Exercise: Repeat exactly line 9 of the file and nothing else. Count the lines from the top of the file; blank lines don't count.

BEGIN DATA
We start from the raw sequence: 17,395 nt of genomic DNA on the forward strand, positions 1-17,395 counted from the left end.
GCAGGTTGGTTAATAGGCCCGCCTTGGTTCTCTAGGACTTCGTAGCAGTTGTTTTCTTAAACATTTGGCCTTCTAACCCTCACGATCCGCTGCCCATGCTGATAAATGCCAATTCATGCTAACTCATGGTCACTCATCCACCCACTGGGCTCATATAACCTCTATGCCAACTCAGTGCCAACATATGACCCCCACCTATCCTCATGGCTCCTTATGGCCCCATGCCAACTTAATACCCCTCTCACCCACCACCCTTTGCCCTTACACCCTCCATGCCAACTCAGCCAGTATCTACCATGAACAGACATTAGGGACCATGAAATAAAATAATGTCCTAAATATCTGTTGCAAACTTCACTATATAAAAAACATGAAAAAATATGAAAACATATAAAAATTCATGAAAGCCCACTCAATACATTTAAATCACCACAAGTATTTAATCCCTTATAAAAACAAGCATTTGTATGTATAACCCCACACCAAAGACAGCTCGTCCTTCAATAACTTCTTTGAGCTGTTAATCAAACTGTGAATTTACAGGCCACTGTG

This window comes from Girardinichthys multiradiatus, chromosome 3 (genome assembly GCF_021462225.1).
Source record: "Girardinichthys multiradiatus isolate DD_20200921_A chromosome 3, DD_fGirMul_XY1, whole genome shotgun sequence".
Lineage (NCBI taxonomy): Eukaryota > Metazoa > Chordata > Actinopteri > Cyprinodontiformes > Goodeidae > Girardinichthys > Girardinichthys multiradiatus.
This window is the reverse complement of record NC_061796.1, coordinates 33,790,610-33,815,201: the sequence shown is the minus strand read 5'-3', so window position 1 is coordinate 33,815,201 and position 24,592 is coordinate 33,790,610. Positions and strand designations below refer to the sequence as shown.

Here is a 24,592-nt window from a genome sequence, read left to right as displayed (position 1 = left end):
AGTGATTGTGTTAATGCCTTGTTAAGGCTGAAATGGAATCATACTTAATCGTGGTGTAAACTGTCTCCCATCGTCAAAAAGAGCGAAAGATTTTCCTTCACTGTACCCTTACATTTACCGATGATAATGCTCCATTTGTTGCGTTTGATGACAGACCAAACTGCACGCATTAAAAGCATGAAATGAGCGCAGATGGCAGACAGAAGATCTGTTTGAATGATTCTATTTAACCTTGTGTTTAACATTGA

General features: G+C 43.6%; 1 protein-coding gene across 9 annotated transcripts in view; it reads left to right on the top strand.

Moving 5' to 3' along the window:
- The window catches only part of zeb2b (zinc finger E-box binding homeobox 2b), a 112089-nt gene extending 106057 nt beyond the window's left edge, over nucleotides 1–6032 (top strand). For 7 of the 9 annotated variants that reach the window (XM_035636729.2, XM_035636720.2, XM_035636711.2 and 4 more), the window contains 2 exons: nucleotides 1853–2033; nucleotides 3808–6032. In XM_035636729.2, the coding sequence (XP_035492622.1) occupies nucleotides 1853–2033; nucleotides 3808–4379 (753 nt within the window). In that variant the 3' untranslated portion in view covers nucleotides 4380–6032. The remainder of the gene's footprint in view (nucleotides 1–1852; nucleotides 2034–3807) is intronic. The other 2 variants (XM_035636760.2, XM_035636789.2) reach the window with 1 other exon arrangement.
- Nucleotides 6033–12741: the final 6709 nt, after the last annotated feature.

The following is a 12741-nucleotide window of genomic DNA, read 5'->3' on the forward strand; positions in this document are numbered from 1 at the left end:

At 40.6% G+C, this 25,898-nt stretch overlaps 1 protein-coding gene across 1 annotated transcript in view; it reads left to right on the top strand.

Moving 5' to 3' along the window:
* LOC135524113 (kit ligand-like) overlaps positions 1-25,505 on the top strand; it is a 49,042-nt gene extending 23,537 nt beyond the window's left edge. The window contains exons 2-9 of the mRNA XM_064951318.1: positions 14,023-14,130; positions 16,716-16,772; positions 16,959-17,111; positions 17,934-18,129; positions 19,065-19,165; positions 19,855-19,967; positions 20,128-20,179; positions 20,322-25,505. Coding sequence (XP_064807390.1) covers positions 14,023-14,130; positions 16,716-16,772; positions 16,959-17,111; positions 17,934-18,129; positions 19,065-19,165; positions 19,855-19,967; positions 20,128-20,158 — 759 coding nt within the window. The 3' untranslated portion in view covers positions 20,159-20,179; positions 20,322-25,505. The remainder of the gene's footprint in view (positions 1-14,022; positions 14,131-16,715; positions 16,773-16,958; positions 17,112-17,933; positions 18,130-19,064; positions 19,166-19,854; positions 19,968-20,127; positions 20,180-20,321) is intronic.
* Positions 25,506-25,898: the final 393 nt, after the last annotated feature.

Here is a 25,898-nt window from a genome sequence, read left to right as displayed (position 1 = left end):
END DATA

General features: G+C 43.6%; 1 protein-coding gene across 9 annotated transcripts in view; it reads left to right on the top strand.